Some property managers are being intimidated by landlords into increasing rents immediately, instead of giving tenants the legally required notice, according to an award-winning industry professional in NSW.
Sandra McGee, from Starr Partners, told the Real Estate Institute of NSW (REINSW) about some of the mistakes property managers make with the process of increasing rent.
“Some common mistakes are signing a new agreement with the tenant whereby the new rent amount starts from the day of the agreement, without giving the required 60 days’ notice," she said.
“Ringing the tenant and informing them of the new rent amount and the date for the increase to commence (usually from the next rent period). Or sending a letter, but not providing 60 days’ notice before the increase.”
But Ms McGee believes sometimes they’re not mistakes.
“It may be that the landlord wants the increase immediately, and we are too afraid to tell them 'no - 60 days’ written notice is required'," she said.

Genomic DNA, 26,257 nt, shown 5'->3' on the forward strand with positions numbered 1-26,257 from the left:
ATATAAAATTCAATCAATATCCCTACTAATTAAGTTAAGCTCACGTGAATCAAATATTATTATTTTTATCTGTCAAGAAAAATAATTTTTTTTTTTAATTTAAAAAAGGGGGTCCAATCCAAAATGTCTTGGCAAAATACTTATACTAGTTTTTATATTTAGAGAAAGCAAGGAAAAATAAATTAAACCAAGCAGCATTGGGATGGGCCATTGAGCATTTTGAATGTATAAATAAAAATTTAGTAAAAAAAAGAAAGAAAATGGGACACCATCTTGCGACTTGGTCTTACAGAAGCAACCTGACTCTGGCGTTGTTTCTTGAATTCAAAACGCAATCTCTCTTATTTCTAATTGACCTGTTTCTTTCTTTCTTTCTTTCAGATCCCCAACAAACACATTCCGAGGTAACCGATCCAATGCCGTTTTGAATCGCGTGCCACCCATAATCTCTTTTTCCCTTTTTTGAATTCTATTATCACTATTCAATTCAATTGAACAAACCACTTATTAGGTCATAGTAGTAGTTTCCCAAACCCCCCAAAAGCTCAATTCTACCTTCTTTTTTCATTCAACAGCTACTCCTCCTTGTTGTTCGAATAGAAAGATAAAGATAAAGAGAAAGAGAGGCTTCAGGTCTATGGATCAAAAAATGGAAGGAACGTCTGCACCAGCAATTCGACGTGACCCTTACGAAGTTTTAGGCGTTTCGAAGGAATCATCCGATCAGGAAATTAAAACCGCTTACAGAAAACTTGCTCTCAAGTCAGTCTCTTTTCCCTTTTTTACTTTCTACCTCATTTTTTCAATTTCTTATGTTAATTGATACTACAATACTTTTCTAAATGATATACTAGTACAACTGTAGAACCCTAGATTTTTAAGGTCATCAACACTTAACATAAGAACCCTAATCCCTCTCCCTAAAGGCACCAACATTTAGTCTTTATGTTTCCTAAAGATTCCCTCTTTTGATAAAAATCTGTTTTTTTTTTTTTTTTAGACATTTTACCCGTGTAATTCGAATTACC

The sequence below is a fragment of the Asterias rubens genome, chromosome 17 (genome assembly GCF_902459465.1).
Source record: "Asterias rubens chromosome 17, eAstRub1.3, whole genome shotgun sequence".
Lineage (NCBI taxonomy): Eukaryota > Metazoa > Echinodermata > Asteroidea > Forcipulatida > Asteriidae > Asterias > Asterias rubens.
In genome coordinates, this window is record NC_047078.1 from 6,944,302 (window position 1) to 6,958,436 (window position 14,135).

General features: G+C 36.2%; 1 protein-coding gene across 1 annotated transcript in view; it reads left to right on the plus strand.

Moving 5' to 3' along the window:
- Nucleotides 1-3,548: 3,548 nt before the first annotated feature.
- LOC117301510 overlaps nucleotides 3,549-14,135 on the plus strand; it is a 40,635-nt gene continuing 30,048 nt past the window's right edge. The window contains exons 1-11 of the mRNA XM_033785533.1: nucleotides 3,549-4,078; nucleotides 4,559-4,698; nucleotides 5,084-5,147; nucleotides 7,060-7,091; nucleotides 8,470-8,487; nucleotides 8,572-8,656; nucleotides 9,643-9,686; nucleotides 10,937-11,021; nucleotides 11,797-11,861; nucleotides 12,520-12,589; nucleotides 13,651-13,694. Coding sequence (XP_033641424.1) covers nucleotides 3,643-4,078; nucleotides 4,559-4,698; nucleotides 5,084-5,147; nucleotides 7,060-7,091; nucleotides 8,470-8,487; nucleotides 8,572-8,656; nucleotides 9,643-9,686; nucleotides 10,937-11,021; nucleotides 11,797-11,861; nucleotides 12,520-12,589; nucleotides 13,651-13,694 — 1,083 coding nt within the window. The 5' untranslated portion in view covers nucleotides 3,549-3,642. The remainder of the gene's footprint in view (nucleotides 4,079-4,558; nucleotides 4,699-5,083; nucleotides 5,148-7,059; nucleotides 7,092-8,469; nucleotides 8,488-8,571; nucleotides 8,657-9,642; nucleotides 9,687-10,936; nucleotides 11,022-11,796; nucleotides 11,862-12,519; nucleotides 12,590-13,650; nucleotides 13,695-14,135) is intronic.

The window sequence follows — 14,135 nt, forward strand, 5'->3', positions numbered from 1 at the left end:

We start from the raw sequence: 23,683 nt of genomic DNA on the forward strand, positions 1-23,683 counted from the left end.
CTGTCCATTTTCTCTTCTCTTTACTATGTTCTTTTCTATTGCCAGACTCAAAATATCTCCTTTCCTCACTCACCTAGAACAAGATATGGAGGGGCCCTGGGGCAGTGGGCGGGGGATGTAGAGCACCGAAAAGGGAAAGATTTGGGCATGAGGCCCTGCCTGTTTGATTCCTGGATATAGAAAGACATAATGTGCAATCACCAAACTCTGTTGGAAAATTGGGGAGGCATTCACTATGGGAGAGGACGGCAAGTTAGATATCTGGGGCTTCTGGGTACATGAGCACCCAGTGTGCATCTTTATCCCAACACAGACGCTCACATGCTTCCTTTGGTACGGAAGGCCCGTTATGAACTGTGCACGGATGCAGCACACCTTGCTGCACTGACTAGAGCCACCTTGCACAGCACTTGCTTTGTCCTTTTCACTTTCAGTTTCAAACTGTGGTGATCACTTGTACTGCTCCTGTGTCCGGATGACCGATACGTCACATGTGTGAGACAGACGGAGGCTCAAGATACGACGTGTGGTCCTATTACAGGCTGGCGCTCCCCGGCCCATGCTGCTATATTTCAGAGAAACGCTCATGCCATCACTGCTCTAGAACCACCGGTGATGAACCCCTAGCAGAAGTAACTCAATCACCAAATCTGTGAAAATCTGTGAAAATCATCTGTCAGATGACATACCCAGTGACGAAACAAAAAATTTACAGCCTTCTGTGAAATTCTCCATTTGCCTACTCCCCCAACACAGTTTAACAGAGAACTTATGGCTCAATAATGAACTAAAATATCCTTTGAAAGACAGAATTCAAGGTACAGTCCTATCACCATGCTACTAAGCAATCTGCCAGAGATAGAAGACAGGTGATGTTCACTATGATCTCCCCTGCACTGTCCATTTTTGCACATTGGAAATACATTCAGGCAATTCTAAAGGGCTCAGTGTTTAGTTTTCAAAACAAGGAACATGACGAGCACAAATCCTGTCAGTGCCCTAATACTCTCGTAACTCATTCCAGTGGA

“Or we [the agent] may have failed to send the notice of increase when we were asked to by the landlord, and are afraid to admit our error. Or, perhaps the property was sold and the new landlord wanted a rent increase and a new lease in their name. For whatever reason, these errors are significant.”
If the tenant disputes the matter to the NSW Consumer, Trader and Tenancy Tribunal (CTTT), Ms McGee stresses the tribunal will ask for proof that adequate time was given to the tenant.
“[The tribunal] could order that the landlord has to repay the tenant all rent that has been incorrectly collected," she said.
“If I was the landlord, I know that if I was ordered to pay the tenant money because my agent had failed to correctly increase the rent, I would be making a claim against the agent for compensation."